Seemingly prescient plot lines often spring from the “Homeland” staff’s own sort of intelligence gathering. Though the producers have always relied on intelligence consultants, their research process became more formalized after season three, which brought the end of Nicholas Brody, the soldier-turned-traitor-turned-patriot played by Damian Lewis. “Once Brody left the show, we felt like it had to go back to its roots as a very real-world spy thriller,” said Showtime Networks President David Nevins.
Since then, the “Homeland” writers have started each season with a trip to Washington, D.C., to meet with sources. Last January, they holed up in a private club in Georgetown for four days of meetings organized by series consultant John MacGaffin, a former deputy director of the CIA. A parade of current and former intelligence officers, State Department staffers and White House insiders, along with journalists and other experts, provided off-the-record briefings and “a real heavy dose of people’s worst fears,” Gansa recalled.
Those sessions, which took place shortly after the attack on the Charlie Hebdo headquarters in Paris, led directly to certain story threads. Setting season five in Germany, for instance, helped capture the pressure facing the intelligence community to prevent further attacks in Europe.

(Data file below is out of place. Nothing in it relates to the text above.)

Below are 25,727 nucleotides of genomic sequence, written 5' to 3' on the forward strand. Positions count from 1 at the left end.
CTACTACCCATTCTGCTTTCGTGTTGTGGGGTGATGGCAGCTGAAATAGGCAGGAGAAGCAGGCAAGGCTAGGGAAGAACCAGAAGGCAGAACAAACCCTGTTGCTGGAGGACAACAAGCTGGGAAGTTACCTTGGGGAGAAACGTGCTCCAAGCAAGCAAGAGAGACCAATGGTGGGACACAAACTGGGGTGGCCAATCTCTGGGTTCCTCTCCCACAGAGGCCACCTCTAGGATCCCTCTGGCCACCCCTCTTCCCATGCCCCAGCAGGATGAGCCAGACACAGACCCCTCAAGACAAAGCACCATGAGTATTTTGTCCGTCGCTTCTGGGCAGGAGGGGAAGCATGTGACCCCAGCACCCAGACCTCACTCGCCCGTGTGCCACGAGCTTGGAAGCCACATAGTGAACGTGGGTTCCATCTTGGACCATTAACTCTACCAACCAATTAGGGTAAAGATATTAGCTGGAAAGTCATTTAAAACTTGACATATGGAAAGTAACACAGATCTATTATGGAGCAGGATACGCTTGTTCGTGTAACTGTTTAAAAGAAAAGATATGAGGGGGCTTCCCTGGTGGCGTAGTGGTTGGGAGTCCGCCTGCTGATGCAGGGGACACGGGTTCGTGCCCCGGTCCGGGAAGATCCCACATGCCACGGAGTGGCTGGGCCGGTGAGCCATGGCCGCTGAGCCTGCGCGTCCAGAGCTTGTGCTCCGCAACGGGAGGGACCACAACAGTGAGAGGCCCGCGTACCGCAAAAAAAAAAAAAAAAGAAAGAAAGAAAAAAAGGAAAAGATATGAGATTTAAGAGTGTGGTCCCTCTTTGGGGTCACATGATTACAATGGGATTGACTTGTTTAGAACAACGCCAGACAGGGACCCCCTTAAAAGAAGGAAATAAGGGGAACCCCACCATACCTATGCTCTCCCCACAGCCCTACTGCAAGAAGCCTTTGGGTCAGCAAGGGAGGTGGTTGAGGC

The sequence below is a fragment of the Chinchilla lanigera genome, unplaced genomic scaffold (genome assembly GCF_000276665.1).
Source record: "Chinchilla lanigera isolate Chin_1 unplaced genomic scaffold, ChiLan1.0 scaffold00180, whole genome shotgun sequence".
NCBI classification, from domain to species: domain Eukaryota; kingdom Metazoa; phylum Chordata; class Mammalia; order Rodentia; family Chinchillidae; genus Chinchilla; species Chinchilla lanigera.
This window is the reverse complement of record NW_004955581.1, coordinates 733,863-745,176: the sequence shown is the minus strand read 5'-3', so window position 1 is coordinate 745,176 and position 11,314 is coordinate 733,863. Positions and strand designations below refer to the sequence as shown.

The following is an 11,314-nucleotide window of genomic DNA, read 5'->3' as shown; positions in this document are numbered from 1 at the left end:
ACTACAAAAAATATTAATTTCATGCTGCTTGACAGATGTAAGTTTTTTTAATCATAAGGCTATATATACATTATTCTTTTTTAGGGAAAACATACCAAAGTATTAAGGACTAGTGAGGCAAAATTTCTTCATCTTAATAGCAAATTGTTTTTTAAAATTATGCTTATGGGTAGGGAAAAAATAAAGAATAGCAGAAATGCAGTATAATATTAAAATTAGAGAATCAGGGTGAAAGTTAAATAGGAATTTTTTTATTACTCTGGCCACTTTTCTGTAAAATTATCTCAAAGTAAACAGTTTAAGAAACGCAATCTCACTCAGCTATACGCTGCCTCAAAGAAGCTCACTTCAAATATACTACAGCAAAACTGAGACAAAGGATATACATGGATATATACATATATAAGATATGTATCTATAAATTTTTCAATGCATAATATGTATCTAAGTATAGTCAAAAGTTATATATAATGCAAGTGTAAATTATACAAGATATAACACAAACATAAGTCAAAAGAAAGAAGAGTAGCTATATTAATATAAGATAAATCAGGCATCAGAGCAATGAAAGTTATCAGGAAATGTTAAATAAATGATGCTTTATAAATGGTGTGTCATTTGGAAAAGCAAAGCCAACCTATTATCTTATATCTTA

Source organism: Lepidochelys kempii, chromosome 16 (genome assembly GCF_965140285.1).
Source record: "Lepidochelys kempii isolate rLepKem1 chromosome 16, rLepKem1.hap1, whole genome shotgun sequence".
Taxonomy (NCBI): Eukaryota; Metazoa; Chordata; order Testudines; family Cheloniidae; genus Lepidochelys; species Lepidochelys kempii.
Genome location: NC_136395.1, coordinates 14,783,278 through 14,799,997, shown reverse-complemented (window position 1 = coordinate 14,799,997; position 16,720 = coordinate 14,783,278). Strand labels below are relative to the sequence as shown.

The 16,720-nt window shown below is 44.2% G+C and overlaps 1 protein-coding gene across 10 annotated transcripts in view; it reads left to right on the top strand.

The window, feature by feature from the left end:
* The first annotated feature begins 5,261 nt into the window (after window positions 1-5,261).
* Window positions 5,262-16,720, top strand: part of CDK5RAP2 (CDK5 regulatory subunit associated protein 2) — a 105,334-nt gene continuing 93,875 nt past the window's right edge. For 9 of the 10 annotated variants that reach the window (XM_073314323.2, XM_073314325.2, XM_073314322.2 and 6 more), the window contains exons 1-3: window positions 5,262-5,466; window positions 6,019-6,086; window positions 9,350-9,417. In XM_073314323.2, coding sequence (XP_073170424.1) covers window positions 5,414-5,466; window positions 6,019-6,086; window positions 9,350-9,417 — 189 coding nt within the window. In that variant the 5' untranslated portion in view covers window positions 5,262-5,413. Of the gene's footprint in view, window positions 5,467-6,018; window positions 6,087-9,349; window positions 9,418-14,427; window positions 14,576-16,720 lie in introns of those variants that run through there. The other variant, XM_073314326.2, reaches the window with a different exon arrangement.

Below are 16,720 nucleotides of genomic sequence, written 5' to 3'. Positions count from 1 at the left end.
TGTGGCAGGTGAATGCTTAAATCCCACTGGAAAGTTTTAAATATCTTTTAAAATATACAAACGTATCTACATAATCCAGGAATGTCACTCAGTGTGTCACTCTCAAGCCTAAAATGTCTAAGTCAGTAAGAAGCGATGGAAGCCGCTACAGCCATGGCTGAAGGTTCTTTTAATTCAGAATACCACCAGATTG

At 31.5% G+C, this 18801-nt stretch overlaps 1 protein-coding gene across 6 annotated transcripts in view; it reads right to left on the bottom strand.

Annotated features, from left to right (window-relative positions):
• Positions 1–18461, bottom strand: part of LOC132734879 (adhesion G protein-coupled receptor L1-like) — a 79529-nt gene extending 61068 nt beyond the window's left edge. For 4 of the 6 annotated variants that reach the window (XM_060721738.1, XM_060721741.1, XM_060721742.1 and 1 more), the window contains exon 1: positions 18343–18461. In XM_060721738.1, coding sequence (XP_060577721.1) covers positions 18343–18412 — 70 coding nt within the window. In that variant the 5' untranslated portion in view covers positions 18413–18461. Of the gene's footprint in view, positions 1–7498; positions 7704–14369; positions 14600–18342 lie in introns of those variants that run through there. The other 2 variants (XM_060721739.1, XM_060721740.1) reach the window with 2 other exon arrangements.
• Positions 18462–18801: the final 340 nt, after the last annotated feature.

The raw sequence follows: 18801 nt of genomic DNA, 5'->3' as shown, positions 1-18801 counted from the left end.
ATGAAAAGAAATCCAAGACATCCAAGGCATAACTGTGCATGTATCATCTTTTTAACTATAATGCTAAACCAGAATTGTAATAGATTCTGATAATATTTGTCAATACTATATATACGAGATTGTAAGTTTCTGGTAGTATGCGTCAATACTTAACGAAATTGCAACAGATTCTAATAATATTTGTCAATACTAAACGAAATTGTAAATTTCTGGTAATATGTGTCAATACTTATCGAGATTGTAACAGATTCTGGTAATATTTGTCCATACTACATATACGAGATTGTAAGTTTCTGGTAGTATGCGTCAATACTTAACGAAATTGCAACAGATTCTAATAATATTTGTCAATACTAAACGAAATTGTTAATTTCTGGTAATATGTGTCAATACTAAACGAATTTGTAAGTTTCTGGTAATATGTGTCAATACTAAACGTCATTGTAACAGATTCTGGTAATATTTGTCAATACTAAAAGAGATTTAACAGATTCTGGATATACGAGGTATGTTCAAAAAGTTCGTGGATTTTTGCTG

Because of Germany’s strict privacy laws, placing Carrie there (a decision praised by the intelligence expert who helps recap episodes of “Homeland” for the Wall Street Journal) highlighted thorny issues surrounding intelligence gathering and citizens’ rights.
Sarah Sokolovic plays an American journalist trying to publish a trove of secret CIA files. In real life, Berlin served as an adoptive home to Laura Poitras, the American journalist who helped Edward Snowden publicize documents about National Security Agency data collection.
“We’re a very politically liberal staff, and some of us have feelings that Edward Snowden wasn’t the worst traitor America has ever seen,” Gansa said. “But when his name came up [during the ‘Homeland’ source meetings] every single intelligence officer would turn red in the face and be absolutely murderous about what he did.”